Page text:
Tati River is now one of the dirtiest and most polluted rivers in the Limpopo River Basin – a victim of residents and businesses dumping waste in the river. These dumping actions are choking the river to death, experts decried.
Investigations carried out by The Patriot on Sunday have established that the river’s waters are now tainted – especially after passing through high density suburbs such as Monarch, Somerset and Bluetown. Wastewater contamination is so severe that a large percentage of the water in the river is urine and human excretes, according to an independent environmentalist based in Francistown, who requested anonymity. “This is my usual blunt assessment,” said the environmentalist, adding that an outbreak of waterborne diseases in Francistown are imminent bearing in mind that some residents are forced to use the water for laundry and drinking as economy is dwindling by each passing day.
Tati River cuts through Francistown’s high density suburbs from its source in the northeastern part of the country. It cuts through poverty stricken villages, moves close to the City of Francistown and snakes its way via Light industrial area in the country’s second city receiving waste on its way to Dikgatlhong Dam and finally Limpopo River.
In short, Tati River is dying. And its death has got dire consequences for the country’s second largest city as possibilities of waterborne diseases such as cholera, typhoid and diarrhea breaking out in the city. “The waste in the river kills the aesthetics of the river, pollutes both the surface and underground water and has become a breeding ground for disease causing organisms,” said Department of Water Affairs (DWA)’s Regional Manager – North Galejewe Kago.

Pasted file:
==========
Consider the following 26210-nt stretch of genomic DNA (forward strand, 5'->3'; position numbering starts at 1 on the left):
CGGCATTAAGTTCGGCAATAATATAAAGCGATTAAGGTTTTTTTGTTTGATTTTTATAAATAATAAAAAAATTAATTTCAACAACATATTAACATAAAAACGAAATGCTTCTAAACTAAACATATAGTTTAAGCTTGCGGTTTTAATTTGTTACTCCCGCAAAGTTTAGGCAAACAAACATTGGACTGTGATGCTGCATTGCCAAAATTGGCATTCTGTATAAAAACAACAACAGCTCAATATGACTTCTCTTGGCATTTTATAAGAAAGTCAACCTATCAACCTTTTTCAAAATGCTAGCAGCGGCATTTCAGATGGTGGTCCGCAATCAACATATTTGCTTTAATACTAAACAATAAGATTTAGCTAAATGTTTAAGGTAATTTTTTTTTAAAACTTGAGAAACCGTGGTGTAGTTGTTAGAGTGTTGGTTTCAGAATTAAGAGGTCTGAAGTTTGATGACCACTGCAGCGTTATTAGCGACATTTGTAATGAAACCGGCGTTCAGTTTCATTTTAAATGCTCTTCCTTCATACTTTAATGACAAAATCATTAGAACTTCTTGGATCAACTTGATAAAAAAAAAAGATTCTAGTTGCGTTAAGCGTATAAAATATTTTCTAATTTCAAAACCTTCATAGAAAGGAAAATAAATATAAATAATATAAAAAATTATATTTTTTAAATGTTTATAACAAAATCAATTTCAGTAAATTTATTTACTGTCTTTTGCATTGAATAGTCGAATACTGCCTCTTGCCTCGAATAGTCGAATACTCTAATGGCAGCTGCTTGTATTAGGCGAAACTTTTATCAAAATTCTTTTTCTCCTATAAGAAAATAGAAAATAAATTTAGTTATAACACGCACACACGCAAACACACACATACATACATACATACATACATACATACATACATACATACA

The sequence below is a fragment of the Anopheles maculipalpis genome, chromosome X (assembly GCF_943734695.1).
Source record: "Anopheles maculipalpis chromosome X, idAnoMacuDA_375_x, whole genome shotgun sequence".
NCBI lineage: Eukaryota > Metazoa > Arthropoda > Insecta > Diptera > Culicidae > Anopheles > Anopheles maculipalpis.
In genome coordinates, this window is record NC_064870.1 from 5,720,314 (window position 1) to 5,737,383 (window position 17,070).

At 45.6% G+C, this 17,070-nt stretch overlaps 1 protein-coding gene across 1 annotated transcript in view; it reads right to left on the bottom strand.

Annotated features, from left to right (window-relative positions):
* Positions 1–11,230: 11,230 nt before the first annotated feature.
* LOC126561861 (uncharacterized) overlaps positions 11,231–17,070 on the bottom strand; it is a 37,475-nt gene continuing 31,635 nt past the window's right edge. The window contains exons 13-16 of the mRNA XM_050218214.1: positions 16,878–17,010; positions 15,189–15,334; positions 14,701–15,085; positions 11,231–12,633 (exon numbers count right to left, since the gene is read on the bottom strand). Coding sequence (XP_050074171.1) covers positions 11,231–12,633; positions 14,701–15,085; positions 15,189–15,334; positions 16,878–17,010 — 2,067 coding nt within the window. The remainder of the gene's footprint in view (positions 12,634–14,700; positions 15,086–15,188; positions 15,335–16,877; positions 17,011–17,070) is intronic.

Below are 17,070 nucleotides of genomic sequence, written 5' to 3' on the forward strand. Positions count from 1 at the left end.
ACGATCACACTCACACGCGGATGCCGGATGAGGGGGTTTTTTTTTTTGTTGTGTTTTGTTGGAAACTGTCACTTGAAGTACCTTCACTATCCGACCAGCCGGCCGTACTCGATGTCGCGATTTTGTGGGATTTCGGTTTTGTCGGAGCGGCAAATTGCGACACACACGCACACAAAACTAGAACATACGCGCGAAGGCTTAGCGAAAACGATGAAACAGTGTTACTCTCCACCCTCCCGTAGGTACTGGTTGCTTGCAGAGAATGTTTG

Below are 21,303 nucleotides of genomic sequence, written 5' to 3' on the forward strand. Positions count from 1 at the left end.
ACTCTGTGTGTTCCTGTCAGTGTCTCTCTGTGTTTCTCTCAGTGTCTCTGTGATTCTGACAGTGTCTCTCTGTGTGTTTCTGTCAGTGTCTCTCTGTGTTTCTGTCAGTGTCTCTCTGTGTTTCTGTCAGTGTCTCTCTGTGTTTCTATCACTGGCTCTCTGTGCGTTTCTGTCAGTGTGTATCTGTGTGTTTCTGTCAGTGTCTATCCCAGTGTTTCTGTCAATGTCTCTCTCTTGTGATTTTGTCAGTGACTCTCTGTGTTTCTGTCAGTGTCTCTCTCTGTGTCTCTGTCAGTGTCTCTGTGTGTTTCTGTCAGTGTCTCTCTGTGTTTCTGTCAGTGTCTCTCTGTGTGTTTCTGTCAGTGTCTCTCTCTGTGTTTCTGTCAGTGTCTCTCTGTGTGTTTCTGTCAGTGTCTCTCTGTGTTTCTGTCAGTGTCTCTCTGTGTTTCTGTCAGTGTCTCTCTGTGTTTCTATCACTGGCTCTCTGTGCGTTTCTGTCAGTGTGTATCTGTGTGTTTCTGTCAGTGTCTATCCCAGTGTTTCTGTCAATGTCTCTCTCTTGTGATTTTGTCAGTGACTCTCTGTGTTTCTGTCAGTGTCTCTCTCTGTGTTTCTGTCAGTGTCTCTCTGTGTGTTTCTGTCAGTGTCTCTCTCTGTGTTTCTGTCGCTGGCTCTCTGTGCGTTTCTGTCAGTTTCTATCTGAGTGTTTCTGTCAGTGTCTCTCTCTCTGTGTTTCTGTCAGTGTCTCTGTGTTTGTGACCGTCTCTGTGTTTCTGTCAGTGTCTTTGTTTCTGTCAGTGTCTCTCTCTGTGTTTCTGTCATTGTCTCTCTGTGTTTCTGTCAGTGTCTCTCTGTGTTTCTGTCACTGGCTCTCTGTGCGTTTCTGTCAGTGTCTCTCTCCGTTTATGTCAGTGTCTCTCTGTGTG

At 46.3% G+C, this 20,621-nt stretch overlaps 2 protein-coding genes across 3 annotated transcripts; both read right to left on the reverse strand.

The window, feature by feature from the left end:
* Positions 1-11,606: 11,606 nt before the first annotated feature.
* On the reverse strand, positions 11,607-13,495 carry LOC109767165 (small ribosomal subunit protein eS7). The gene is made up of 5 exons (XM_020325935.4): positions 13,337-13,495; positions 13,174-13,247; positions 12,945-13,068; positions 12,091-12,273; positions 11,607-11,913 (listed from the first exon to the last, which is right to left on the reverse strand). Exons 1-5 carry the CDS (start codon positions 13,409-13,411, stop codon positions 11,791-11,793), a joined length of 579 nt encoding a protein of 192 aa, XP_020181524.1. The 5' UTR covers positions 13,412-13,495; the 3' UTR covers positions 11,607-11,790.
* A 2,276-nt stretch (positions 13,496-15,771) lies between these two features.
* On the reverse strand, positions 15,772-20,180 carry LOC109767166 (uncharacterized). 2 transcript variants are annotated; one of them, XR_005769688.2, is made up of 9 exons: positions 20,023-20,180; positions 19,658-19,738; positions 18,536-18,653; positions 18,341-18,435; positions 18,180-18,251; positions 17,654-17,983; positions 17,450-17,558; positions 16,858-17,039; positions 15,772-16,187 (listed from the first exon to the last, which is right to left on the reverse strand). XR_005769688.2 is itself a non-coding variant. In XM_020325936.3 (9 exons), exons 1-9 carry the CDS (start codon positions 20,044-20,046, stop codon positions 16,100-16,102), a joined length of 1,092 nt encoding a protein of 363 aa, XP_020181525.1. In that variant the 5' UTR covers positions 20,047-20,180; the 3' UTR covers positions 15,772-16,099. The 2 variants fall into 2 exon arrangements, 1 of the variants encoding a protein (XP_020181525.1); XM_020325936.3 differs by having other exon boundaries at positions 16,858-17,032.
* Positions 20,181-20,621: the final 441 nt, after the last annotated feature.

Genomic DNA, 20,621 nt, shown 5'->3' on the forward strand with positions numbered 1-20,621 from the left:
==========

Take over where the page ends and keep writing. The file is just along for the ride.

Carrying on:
Kago made this observation when addressing a workshop in Francistown last Tuesday while deliberating on the challenges facing the Tati River and their implications on water quality. He said oil and chemicals from car washes and garages find their way into the river and eventually kill aquatic life. The workshop also learnt that organic material from pesticides and fertilizers are washed through the soil by rain into the river with an increase in nutrient load, there is rapid growth of new plants within the river channel. “Some parts of the river have been completely covered by aquatic weeds blocking the river channel and hence reducing the size and depth of the river. These blockages can lead to flooding during heavy rains,” he said.
Kago urged residents of Francistown to work with the DWA through the City of Francistown in conserving Tati River from dying.